& Marcio Reolon
Tinta Bruta / Hand Paint
Originally published in 2020
Set in Brazil's southern city of Porto Alegre, the film focuses on a socially repressed young man who only comes out of his shell during chatroom performances, when he strips and smears neon paints on his lithe body.
Hi Filipe & Márcio thank you for talking to TNC, how are you holding up during the lockdown?
It hasn't been an easy time, especially here in Brazil with a lack of strategy to control the epidemic, added to political instability. We have spent this time between focusing on our work, online meetings with our friends, exercising, cooking and watching many films.
Is this time offering you new creative inspirations?
We are always looking for new stories and this whole Coronavirus situation leads our minds to new challenges and possibilities. However we were already working on the writing of two new features, so they are our priority right now. Also we have spent hours and hours watching movies, re-watching some classics, reading a lot, listening to music. That's mostly what we can do right now.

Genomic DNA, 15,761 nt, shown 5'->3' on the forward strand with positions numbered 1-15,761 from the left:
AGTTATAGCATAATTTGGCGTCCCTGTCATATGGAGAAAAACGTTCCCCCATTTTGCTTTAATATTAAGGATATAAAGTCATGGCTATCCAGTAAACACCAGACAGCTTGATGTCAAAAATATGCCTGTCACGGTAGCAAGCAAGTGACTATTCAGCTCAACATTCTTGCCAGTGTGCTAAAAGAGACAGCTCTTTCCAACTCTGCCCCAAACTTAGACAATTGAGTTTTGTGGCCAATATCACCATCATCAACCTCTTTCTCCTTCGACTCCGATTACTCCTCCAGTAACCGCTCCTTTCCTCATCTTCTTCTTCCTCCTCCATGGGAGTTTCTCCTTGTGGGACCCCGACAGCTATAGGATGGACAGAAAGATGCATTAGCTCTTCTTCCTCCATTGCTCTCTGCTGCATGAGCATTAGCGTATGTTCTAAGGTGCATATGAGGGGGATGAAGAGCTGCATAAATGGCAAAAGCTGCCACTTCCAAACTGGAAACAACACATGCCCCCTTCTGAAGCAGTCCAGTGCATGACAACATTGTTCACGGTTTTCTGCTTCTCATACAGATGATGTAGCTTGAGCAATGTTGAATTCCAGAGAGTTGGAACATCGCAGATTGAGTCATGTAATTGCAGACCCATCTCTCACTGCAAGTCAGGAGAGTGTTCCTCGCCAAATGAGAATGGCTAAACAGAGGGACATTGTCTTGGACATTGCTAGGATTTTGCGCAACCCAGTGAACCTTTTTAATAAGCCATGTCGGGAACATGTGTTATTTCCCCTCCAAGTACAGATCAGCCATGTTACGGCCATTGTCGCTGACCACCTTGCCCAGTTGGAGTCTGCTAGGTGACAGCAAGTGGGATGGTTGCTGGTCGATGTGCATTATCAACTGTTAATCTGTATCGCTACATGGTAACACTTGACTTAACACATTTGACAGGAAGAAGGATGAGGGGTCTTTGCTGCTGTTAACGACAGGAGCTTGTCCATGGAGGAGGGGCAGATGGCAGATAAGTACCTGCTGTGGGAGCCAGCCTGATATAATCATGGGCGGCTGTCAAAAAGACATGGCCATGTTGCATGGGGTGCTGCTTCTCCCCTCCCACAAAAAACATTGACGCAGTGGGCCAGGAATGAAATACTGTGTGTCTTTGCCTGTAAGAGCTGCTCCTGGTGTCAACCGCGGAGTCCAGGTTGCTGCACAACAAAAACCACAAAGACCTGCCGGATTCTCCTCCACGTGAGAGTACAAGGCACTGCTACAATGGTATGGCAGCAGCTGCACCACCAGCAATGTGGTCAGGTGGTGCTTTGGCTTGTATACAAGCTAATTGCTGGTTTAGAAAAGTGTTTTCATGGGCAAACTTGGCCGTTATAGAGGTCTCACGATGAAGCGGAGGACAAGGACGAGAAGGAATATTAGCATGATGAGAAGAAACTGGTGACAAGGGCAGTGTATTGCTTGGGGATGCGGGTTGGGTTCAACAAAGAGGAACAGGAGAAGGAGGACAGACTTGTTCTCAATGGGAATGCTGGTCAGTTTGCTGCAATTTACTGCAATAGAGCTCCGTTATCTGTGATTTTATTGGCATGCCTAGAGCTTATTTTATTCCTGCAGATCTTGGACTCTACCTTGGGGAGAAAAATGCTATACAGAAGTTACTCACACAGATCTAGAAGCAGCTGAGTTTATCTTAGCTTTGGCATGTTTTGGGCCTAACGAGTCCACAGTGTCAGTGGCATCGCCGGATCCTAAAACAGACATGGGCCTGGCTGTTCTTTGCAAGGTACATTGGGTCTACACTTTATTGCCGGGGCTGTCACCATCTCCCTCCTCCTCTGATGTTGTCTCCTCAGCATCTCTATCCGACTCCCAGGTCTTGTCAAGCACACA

You had an incredible festival run with Tinta Bruta, was the reaction you got for this film something you had expected?
We put a lot of ourselves in our films, as well as a lot of work, so it's always beautiful to see a reception as warm as that of Tinta Bruta. We always try to be as honest as possible with the film we are making. It's a combination of things we really need to speak of with something we would like to watch. If the film is well received, great.
You won several awards including C.I.C.A.E. Award & Teddy Award Best Feature Film at the 2018 Berlin International Film Festival 2018, what did it mean to you to get this type of recognition for your film?
It was incredible to receive this kind of recognition. It's very important for the release of the film and for our journey as filmmakers. And of course, we were very happy for winning awards that Derek Jarman, Pedro Almodóvar and Celine Sciamma have won before.
How did Tinta Bruta come about, what as the inspiration behind your screenplay?